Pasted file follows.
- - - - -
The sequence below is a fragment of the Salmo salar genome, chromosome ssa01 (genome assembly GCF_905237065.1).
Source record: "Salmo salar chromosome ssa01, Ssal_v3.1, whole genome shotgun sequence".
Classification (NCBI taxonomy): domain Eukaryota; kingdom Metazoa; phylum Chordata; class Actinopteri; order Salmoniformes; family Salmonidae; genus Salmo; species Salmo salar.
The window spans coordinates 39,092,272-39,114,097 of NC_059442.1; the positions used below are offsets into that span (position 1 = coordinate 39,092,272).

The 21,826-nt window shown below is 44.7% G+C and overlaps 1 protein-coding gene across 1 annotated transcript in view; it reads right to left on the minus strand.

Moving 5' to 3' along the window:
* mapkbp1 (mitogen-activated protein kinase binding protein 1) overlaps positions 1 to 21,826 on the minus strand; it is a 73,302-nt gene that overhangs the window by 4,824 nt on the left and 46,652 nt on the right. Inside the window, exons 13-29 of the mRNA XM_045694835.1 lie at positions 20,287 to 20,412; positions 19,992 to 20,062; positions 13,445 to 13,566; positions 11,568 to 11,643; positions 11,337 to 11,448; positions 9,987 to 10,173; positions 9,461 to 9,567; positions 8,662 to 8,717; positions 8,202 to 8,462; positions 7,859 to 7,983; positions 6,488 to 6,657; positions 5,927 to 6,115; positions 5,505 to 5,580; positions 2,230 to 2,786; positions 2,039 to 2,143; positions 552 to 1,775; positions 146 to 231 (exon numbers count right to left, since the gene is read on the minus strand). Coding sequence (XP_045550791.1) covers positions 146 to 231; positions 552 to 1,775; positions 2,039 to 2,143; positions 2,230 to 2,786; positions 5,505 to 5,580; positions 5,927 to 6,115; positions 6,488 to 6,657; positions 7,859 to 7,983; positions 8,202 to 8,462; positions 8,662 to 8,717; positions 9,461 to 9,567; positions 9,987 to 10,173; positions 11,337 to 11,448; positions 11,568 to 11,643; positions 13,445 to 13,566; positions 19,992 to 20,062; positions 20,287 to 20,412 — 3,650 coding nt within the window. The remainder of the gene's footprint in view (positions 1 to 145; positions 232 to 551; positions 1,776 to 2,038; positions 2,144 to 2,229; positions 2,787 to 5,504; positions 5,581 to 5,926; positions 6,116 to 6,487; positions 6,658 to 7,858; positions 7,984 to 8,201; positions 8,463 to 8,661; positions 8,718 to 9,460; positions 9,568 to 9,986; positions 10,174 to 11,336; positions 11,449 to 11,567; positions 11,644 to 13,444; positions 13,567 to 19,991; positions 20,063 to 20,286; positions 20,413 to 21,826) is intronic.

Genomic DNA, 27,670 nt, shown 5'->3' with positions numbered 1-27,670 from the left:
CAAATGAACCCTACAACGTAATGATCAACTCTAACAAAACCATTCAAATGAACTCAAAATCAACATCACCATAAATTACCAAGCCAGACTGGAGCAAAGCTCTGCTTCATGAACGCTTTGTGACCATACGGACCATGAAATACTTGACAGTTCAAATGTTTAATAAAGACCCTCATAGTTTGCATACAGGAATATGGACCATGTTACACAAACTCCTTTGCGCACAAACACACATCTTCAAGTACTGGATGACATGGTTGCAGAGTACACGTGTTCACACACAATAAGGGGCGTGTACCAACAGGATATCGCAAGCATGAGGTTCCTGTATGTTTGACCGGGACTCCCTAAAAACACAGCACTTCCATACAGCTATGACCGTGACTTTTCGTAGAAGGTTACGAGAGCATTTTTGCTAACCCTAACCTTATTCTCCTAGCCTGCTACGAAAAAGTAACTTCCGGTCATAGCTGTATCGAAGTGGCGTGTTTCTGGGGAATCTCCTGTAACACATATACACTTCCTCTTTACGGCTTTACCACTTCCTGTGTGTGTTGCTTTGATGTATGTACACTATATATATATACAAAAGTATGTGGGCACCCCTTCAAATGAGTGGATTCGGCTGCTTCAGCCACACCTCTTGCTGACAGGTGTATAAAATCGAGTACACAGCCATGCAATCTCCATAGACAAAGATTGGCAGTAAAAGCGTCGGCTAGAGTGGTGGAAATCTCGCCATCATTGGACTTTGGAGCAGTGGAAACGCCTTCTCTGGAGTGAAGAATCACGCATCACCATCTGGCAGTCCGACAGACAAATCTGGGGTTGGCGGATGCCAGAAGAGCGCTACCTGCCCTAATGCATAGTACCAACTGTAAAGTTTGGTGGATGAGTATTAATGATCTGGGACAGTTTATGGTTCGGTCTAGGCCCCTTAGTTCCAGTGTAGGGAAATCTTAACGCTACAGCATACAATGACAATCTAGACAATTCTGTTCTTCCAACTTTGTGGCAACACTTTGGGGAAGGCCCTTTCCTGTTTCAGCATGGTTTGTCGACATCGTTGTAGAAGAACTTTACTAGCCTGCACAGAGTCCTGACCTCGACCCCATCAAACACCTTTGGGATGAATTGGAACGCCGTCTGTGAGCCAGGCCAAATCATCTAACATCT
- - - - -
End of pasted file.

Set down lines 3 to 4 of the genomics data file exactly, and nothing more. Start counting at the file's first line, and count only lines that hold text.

Classification (NCBI taxonomy): domain Eukaryota; kingdom Metazoa; phylum Chordata; class Actinopteri; order Salmoniformes; family Salmonidae; genus Salmo; species Salmo salar.
The window spans coordinates 39,092,272-39,114,097 of NC_059442.1; the positions used below are offsets into that span (position 1 = coordinate 39,092,272).